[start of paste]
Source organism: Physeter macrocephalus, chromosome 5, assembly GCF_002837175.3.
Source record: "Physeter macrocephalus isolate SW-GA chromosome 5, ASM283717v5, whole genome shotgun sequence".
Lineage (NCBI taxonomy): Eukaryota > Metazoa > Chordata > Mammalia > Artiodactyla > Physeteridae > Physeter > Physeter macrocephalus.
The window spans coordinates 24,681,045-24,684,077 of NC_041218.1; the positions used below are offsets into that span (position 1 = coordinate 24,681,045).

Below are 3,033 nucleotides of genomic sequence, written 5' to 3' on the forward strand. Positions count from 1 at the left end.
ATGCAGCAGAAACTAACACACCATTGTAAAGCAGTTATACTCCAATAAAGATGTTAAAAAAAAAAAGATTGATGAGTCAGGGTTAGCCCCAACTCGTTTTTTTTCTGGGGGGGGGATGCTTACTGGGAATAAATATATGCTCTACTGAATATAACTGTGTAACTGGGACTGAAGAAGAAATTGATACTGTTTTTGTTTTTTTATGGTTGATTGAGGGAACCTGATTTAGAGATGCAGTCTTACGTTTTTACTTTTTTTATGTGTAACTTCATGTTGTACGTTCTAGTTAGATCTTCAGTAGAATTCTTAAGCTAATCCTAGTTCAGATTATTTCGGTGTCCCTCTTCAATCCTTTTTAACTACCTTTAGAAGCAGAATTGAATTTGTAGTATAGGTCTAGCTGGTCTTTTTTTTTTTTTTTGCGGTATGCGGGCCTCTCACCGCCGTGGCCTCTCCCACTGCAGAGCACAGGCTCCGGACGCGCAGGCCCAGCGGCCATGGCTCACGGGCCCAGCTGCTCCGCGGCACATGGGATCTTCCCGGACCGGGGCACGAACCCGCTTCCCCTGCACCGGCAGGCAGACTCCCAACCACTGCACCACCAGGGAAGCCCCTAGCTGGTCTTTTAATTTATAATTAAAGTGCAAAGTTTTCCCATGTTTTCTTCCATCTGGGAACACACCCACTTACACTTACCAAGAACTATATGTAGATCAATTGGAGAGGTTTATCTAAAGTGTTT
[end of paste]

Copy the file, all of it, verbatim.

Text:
Source organism: Physeter macrocephalus, chromosome 5, assembly GCF_002837175.3.
Source record: "Physeter macrocephalus isolate SW-GA chromosome 5, ASM283717v5, whole genome shotgun sequence".
Lineage (NCBI taxonomy): Eukaryota > Metazoa > Chordata > Mammalia > Artiodactyla > Physeteridae > Physeter > Physeter macrocephalus.
The window spans coordinates 24,681,045-24,684,077 of NC_041218.1; the positions used below are offsets into that span (position 1 = coordinate 24,681,045).

Below are 3,033 nucleotides of genomic sequence, written 5' to 3' on the forward strand. Positions count from 1 at the left end.
ATGCAGCAGAAACTAACACACCATTGTAAAGCAGTTATACTCCAATAAAGATGTTAAAAAAAAAAAGATTGATGAGTCAGGGTTAGCCCCAACTCGTTTTTTTTCTGGGGGGGGGATGCTTACTGGGAATAAATATATGCTCTACTGAATATAACTGTGTAACTGGGACTGAAGAAGAAATTGATACTGTTTTTGTTTTTTTATGGTTGATTGAGGGAACCTGATTTAGAGATGCAGTCTTACGTTTTTACTTTTTTTATGTGTAACTTCATGTTGTACGTTCTAGTTAGATCTTCAGTAGAATTCTTAAGCTAATCCTAGTTCAGATTATTTCGGTGTCCCTCTTCAATCCTTTTTAACTACCTTTAGAAGCAGAATTGAATTTGTAGTATAGGTCTAGCTGGTCTTTTTTTTTTTTTTTGCGGTATGCGGGCCTCTCACCGCCGTGGCCTCTCCCACTGCAGAGCACAGGCTCCGGACGCGCAGGCCCAGCGGCCATGGCTCACGGGCCCAGCTGCTCCGCGGCACATGGGATCTTCCCGGACCGGGGCACGAACCCGCTTCCCCTGCACCGGCAGGCAGACTCCCAACCACTGCACCACCAGGGAAGCCCCTAGCTGGTCTTTTAATTTATAATTAAAGTGCAAAGTTTTCCCATGTTTTCTTCCATCTGGGAACACACCCACTTACACTTACCAAGAACTATATGTAGATCAATTGGAGAGGTTTATCTAAAGTGTTT